The Massachusetts consumer affairs office on Tuesday issued a consumer alert about the bitcoin virtual currency.
The alert was sparked by the crash of bitcoin exchange Mt. Gox and the bitcoin ATM that recently opened in Boston’s South Station. The office said it’s reviewing the Liberty Teller bitcoin ATM to determine if it requires licensing. Meanwhile, a second bitcoin ATM made by the company, in Cambridge’s Harvard Square, opened this week.
The state’s warning itself probably contains no new information for the tech savvy, but I’m assuming that’s not who the alert is targeted at.
This wasn’t exactly a rapid response from the state, either — bitcoin has been growing in popularity for years, while the South Station ATM and the Mt. Gox meltdown are weeks old at this point.
But it’s still perhaps notable, from a tech sector perspective, that the state decided to say anything at all. Many in the tech community have heralded bitcoin and digital currency overall as an emerging front; Jeremy Allaire, founder of Boston digital currency startup Circle (and formerly founder of Brightcove), is among those entrepreneurs seeking to bring bitcoin into the mainstream.
Here is a portion of the alert from the state:
The Office of Consumer Affairs and Business Regulation advises consumers who may consider purchasing the digital or virtual currency Bitcoin to proceed with caution because of the high-financial risks involved.
Just last week, the largest Bitcoin exchange shut down resulting in hundreds of millions dollars’ worth of lost bitcoins. A couple of weeks ago, a Bitcoin “ATM” opened up in South Station. While this operation closely resembles an ATM, the kiosk performs quite differently. It does not provide cash, but instead allows consumers to load bitcoins onto a virtual wallet either accessed by an app downloaded onto a smartphone or through a code provided on a piece of paper that is unique to each consumer.
Proponents of Bitcoin make the point that this virtual currency allows for a faster, no-fee payment system, which is attractive to both merchants and consumers. While there is a demand for a faster and more efficient commercial payment system, the question is whether bitcoins are the most appropriate and safest alternative to satisfy that demand.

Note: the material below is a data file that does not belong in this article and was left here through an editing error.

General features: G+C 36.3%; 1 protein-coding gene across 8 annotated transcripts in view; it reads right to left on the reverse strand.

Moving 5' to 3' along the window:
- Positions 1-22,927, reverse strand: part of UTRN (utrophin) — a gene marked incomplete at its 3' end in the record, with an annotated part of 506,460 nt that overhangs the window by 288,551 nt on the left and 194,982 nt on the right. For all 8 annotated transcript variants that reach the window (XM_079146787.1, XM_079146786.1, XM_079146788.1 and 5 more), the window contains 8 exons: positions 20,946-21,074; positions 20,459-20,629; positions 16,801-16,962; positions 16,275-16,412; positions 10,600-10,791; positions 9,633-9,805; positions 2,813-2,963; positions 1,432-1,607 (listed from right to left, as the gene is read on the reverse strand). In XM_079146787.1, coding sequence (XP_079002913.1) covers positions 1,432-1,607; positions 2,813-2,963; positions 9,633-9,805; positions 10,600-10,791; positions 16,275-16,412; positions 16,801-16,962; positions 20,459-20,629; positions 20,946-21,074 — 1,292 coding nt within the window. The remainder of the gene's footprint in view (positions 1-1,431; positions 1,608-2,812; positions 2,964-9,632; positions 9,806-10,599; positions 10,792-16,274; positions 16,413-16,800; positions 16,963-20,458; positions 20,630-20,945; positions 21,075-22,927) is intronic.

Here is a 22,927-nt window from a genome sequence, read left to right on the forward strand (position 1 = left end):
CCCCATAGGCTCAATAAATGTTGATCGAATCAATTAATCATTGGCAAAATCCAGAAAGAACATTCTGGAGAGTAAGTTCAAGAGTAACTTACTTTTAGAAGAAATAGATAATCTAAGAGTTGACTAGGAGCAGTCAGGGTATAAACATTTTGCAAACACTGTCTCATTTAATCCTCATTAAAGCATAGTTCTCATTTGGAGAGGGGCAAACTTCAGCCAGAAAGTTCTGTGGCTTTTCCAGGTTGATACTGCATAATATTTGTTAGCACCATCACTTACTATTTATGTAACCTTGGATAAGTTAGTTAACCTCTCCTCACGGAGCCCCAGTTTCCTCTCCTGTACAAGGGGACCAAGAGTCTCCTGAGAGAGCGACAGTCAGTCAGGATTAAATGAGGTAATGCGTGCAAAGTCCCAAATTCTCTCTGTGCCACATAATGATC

Before purchasing bitcoins either online or through a kiosk, consumers are strongly advised to consider the risks.
What risks should I be worried about?
Consumers should pay particular attention to the following risks:
- You can lose your money or bitcoins on an exchange: Consumer ramifications were seen first-hand when one of the largest Bitcoin exchanges, Mt. Gox, abruptly closed down recently with no explanation. It was later revealed the exchange was hacked, and millions of dollars of bitcoins were stolen. Consumers were left hanging as to how they could recoup their lost money. Mt. Gox recently filed for Chapter 11 bankruptcy and reorganization in the Northern District of Texas, so consumers now have a process under which they can file claims.
- Bitcoins can be stolen from your virtual wallet: Bitcoins are like cash – if they are lost or stolen, they are gone for good. If your virtual wallet is hacked, your bitcoins can be stolen. Also, if you forget your private “key” (similar to a PIN), your bitcoins are not replaceable.
- The value of bitcoins can fluctuate rapidly: During the time it took Consumer Affairs staff to inspect the South Station kiosk, the value of the average of the four most common Bitcoin exchanges fell $20 — it has since fallen hundreds of dollars. This rapid fluctuation means it is a high risk investment for consumers. The value could even drop to zero, making bitcoins worthless.
- There are no consumer protections: Bitcoins are not FDIC insured. Unlike credit cards, you have no right to reverse the charges if something goes wrong. The South Station kiosk also has no disclosures, leaving consumers without information about fees or where to go if there is a problem. The Massachusetts Division of Banks is currently reviewing the operation of this kiosk to determine if it requires licensing.
Kyle Alspach has worked in journalism in Massachusetts since 2005 and was one of the original staff writers at BetaBoston.
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